Although guest speakers have been a part of our curriculum for several decades, in recent years we have adopted a system that allows us to maximize the benefit of these speakers for our students. We provide learning opportunities before, during, and after a seminar to enhance students' scientific comprehension. Our system begins with students reading peer-reviewed literature relevant to a future seminar. In class, students work cooperatively to answer guided questions about the article, which serves as a basis for a discussion of the article among the entire class. This preparation facilitates students' understanding, their engagement, and their awareness of effective presentation techniques. Finally, small-group discussions with the speaker can provide students knowledge about their curriculum, awareness of additional opportunities, and insight into the nature of science. Our system thus provides a series of learning opportunities that ensure student engagement with the material multiple times, resulting in a deeper understanding of scientific research and effective mechanisms to communicate it.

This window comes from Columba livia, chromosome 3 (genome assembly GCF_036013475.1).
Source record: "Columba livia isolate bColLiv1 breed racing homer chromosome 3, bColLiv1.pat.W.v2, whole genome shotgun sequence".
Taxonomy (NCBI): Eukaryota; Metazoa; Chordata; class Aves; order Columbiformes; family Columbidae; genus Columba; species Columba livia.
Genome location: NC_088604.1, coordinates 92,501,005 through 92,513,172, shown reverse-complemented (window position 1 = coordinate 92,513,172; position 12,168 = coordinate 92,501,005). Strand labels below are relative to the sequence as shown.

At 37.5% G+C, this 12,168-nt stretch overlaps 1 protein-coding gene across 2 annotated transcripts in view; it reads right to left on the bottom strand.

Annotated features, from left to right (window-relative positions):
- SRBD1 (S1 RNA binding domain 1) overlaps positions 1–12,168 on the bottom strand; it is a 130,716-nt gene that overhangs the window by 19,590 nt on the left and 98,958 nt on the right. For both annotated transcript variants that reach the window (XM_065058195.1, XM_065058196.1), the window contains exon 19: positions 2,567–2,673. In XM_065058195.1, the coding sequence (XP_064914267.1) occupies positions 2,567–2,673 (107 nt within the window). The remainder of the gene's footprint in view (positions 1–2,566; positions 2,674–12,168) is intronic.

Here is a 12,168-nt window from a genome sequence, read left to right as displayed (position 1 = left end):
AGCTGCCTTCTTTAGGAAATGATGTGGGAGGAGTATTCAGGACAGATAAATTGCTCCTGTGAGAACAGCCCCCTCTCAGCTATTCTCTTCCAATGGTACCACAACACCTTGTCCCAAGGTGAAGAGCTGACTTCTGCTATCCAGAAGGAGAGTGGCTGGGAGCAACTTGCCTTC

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Research Article| October 01 2019
Making the Most of Science Seminars
Sara R. Morris,
Hannah M. Elsinghorst,
Hannah M. Elsinghorst
2HANNAH M. ELSINGHORST is a graduate of the undergraduate biology program at Canisius College and is currently in medical school at the Jacobs School of Medicine and Biomedical Sciences in Buffalo, NY; e-mail: firstname.lastname@example.org.
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Susan M. Aronica
The American Biology Teacher (2019) 81 (8): 585–588.
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Sara R. Morris, Hannah M. Elsinghorst, Susan M. Aronica; Making the Most of Science Seminars. The American Biology Teacher 1 October 2019; 81 (8): 585–588. doi: https://doi.org/10.1525/abt.2019.81.8.585
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